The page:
The overskirt was  attached to the emerald poplin by the waist seam only, so that each hem could hang freely. This meant that the zip was attached only to the bodice and the emerald underskirt. The poplin was really bright when it wasn't covered by the burn out cotton! The invisible zip attached well, with the nicely behaved cottons. Getting that waist seam level on each side of the zip is so satisfying!
I spent many a night wondering how I was going to finish my seams. I was very aware of the sheerness of parts of the fabric and wanted the neatest finish possible. The answer that I came up with was bias binding. I used masking tape to make out my strips, which is a great way of getting them all the same width. I repeated the same method to make bias binding from the emerald poplin. Now, I had a few difficulties with attaching said bias binding because i thought that I'd skip the ironing in half and half again stage. That was not a wise decision. Take note: bias binding is ironed in half and half again for a reason, and I made it really difficult for myself trying to attach it without doing that first! Thankfully a quick iron when it was all attached seemed to sort it out alright.
The neckline, armholes and hem were all finished with the self made bias binding. The underlining only needed bias binding for the hem. I didn't even think about pattern matching, but I really should have attempted it across the yoke. Never mind.
Looking at the back now, it's incredibly wrinkly so I'm going to have to make some adjustments to my bodice sloper. The skirt fits nicely though and the floral pattern on the back yoke looks fab!

And there you have it! Thanks very much for reading,
Lauren xx

Sunday, 8 March 2015

Navy Wool Chardon

 Hello all! Today I have to present to you my wool Chardon skirt to go with the Victoria blazer I blogged about a couple of weeks ago. I wanted a fuller skirt on rotation in my school wardrobe because the practical subjects I do (textiles and drama) involve a lot of moving around and sitting cross legged on the floor, which is incredibly hard to do in a pencil skirt which most people wear with their blazers.
I didn't have a lot of fabric left, so I opted to make a Chardon which doesn't take metres and metres of fabric, but is still full enough to move around in. Plus, it has pockets and the pleats are adorable. It's great to have a navy suit now, because it's opened up a whole different range of wardrobe options. I can also sneakily wear dresses underneath, which just makes me happy to be able to wear garments in lots of different ways. And guys, pockets are so useful! I don't know what I did without them!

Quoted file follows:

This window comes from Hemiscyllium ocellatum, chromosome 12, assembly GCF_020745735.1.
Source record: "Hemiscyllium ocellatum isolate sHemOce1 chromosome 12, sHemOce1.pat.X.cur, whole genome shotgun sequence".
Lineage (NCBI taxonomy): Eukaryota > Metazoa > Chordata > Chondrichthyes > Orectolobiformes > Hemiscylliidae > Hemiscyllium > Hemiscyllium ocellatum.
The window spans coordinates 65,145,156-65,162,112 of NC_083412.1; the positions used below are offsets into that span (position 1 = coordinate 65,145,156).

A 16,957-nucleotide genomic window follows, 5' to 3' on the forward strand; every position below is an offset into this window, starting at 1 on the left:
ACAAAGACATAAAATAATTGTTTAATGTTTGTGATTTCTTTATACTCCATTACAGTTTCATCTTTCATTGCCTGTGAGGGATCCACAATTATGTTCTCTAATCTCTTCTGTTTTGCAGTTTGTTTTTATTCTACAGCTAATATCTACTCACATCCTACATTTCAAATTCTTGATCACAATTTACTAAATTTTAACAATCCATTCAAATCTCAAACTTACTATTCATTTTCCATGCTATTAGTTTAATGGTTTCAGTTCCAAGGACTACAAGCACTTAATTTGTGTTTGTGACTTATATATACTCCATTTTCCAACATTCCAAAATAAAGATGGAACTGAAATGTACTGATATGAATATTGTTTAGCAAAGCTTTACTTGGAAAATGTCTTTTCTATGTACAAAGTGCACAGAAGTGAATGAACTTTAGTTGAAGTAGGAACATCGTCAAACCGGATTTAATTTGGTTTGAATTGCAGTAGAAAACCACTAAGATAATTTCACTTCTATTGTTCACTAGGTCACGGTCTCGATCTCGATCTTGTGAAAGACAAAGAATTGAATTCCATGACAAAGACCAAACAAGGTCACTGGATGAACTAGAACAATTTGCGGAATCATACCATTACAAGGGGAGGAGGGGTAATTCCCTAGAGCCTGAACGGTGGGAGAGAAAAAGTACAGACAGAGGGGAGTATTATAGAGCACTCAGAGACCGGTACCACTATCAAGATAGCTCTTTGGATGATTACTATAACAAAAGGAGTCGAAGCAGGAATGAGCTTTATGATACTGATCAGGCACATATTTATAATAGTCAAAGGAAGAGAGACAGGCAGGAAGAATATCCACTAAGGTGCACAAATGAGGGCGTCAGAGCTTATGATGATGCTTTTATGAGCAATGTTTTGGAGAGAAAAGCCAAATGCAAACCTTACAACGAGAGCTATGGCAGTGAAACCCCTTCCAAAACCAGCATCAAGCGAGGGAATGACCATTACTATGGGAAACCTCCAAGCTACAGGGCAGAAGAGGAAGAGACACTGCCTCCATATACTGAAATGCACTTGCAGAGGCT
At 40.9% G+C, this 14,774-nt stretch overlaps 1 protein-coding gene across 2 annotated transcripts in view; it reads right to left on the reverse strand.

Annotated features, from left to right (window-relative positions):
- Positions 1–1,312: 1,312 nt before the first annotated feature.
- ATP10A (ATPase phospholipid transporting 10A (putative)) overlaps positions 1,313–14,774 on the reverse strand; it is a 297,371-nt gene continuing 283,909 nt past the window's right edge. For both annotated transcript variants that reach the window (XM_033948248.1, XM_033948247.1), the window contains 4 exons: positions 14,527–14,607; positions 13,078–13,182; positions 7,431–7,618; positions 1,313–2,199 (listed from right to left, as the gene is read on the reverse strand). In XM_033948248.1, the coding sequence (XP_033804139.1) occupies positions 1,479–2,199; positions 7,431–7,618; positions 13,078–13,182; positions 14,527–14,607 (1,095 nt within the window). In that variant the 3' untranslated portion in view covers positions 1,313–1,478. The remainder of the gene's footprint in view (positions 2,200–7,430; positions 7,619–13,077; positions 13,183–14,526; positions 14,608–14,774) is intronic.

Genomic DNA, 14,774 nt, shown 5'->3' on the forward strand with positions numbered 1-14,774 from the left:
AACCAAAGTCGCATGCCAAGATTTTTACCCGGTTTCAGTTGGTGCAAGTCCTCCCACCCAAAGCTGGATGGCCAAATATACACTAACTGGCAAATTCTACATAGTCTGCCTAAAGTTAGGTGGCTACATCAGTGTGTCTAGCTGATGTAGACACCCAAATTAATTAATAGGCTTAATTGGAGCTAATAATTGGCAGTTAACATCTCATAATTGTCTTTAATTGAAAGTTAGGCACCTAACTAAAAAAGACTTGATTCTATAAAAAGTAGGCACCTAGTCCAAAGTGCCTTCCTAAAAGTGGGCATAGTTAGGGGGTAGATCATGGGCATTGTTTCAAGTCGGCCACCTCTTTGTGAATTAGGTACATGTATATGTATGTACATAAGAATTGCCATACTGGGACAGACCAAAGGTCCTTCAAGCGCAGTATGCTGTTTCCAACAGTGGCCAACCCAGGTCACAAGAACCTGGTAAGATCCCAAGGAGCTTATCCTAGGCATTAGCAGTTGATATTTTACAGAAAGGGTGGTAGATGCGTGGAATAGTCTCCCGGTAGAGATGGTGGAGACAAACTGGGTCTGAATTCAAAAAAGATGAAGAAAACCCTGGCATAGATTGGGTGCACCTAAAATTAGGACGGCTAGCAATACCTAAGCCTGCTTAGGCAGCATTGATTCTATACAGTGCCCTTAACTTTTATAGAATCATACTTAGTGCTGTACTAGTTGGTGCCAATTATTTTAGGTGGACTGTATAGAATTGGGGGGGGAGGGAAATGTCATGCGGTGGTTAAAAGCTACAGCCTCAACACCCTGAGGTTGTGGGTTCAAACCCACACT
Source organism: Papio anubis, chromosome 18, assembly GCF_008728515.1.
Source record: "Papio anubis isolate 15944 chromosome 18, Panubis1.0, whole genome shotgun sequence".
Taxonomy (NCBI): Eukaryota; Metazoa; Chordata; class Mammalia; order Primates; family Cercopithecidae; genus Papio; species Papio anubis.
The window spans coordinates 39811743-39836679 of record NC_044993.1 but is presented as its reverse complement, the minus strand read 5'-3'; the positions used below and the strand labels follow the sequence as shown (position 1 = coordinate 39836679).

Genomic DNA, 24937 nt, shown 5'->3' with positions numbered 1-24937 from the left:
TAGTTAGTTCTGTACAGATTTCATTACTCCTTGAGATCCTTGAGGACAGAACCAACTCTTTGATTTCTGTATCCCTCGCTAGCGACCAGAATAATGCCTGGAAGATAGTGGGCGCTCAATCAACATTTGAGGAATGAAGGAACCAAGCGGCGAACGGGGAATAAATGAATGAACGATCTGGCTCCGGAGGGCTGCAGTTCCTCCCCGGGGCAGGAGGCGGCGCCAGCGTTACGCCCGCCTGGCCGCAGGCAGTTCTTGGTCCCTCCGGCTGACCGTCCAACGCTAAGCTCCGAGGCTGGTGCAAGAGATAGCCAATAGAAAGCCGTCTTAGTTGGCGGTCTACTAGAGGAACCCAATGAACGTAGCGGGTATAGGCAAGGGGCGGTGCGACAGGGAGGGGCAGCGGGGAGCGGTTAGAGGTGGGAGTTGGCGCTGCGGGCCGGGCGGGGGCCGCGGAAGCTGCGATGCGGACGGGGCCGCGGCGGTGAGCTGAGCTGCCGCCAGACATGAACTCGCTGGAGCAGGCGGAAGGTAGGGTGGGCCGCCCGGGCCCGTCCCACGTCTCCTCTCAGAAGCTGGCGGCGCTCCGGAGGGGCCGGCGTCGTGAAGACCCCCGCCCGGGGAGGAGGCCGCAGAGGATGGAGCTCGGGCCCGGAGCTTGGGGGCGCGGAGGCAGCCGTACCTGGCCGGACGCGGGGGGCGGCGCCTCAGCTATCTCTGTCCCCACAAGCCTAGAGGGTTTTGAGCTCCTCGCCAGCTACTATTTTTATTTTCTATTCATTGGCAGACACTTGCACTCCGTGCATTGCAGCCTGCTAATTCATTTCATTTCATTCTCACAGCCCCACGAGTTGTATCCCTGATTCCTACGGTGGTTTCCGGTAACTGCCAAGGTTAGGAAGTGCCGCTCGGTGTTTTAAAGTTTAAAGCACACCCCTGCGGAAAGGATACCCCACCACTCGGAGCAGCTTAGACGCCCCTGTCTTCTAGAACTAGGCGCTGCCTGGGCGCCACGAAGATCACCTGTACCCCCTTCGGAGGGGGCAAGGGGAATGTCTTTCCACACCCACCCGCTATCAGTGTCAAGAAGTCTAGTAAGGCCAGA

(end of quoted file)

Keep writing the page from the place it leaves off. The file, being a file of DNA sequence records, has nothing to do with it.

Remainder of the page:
It's fastened with an invisible zip in the back , all raw edges were zigzagged for some reason that I can't remember and I used an awesome floral bias binding for the hem which I bought when I first started sewing and only now have had the right project to use it on! I had just enough. 
All in all, it's a great skirt and I feel great wearing it! 
Thanks for reading and to Ed for taking pictures! We moved to a different corner of the garden today. 
Lauren xx

Sunday, 1 March 2015

Dotty Shirt Refashion

 I haven't done a refashion for a while, but the lovely Darren gave me this massive shirt to play around with for my birthday. I didn't end up doing anything particularly creative in the end. I was considering making the back the front but the complete lack of spot-matching in the back seam put me off that idea.
Instead I opted to slim it down at the side seams, and extend them further up the shirt. The sleeves were kimono, so they were pretty much chopped off with the rest of the excess.  It ended up too short be a dress but too long to be a top so I chopped a fair bit of length off. Maybe I chopped a bit too much of the length off, but it ties in a knot nicely at my waist so that's okay.
It was pretty quick and easy to do which is nice if you don't have a lot of time. It was great not having to fuss around with getting buttonholes right! It wasn't however as quick and easy as I thought it was going to be because the fabric was very slippery and the hem ended up being a bit crinkle-y.
See what I mean about the back not matching! Now I look at the back it seems that there is more sleeve on the left than the right so I'll have to fix that!
I need to make some high-waisted jeans quickly, because I got a very cold midriff when taking these photos!

That's all for now! Thanks very much for reading, and to Ed for taking the photos!
Lauren xx